Heart surgery doesn't slow Riley's return to campaign trail

Campaign notebook


Four weeks after heart bypass surgery, B. Daniel Riley said he's ready to get back on the campaign trail.

Riley, who served in the House of Delegates from 1998 to 2002, found out during a regular checkup last month that one of his veins was heavily clogged and that he would need an aortic valve replaced. Now resting at home, he said he experiences shortness of breath but feels great.

"I've been following doctor's orders," he said.

Riley is competing against a crowded Democratic primary field in his bid to return to Annapolis.

He was the odd man out in 2002 when a redrawing of district lines reduced the seats representing southern Harford County and a strip of northern Cecil County, from three to two.

A former middle school teacher who features a folksy cartoon caricature of himself in campaign literature, Riley said he considered bowing out of the race.

But the response from friends and family to help keep his campaign going was inspiring, he said.

"My mind is sharp as ever, and matter of fact, my heart's better now, too," he said.

Wagner, Ehrlich shake

Hoping to clear up what he says are misperceptions, outgoing county councilman Lance C. Miller met with an aide to Gov. Robert L. Ehrlich on behalf of Council President Robert S. Wagner.

Wagner and Ehrlich also spoke briefly at a homebuilder's crab feast Thursday at the Maryland Equestrian Center.

"We did something that should've been done long ago," said Miller, a Republican from Darlington who is supporting Wagner.

"They are two good, strong Republicans with ideals and ideologies, and there's nothing wrong with that. There's just been some miscommunication," Miller said.

Last month, Wagner was stung by claims that Ehrlich wanted him to lose the Republican primary. The 16-year council veteran hit back that Harford had received little state assistance under Ehrlich's term.

Miller said he met with Maryland Transportation Police Chief of Staff Bruce Carlin, a Harford resident and Ehrlich loyalist, to discuss Wagner's record as a conservative, particularly in keeping the budget and tax increases in check.

Wagner and Ehrlich later shook hands at a crab feast.

"Other people have tried to perpetuate a problem," Wagner said. "I think the air is clear."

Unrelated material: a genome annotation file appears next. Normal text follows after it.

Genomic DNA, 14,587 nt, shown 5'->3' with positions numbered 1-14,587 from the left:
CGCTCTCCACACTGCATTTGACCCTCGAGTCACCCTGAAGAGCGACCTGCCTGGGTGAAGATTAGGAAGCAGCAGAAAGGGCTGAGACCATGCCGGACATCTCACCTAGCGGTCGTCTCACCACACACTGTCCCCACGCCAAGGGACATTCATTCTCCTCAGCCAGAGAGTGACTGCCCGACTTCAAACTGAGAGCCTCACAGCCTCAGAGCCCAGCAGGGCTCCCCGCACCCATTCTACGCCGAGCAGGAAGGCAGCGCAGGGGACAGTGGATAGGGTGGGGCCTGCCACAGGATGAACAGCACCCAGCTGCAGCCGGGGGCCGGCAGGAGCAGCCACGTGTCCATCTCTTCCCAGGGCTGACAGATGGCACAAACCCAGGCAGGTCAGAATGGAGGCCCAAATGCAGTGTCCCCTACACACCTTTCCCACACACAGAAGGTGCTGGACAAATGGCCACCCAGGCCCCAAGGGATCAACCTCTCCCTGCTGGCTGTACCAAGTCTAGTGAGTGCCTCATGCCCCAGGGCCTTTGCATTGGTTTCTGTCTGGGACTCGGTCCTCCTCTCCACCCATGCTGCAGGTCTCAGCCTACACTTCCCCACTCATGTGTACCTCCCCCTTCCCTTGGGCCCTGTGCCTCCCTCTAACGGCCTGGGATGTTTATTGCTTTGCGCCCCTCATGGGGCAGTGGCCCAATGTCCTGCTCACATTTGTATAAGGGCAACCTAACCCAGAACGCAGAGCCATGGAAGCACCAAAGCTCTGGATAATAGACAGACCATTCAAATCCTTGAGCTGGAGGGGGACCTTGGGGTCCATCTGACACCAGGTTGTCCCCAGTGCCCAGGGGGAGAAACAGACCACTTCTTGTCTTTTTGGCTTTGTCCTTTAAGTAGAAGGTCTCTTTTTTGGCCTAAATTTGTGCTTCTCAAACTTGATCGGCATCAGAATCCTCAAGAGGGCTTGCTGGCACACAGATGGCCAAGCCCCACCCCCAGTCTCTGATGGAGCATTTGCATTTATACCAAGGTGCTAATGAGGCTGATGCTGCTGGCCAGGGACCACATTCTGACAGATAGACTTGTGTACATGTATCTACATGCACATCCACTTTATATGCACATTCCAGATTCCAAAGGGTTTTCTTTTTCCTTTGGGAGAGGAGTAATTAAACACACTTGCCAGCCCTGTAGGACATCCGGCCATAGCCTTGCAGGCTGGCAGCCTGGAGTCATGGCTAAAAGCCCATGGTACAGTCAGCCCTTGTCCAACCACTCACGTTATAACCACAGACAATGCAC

However, challenger Aaron Kazi, a Republican from Jarrettsville who has been critical of Wagner, said the damage has been done. Kazi has claimed support from the State House, though Ehrlich's spokespeople said they are not endorsing a candidate in the primary.

"He's damaged goods with the Republican party," Kazi said. "Members of the Ehrlich administration are courteous and will sit and talk with him, but that does not translate into support."

The third candidate, Billy Boniface, has stayed out of the fracas. In a press release last week, Boniface said he has received a solid reception across the county to his "positive message."

Helton rejects pipeline

Ann C. Helton, the Democratic candidate for county executive, came out against the liquefied natural gas pipeline that would run through Harford County and into Pennsylvania.

In a press release sent out Thursday, Helton said the pipeline "threatens the overall health, safety and quality of life of county residents."

The release was sent after Baltimore Mayor Martin O'Malley and Baltimore County Executive James T. Smith held a press conference in Sparrows Point, decrying the plan.

Aaron N. Tomarchio, chief of staff to County Executive David R. Craig, said Craig long ago rejected the pipeline in letters to citizens and AES Corp., which wants to construct it.

"It's nice to know that Ann Helton is trying to play catch up to the county executive," Tomarchio said.


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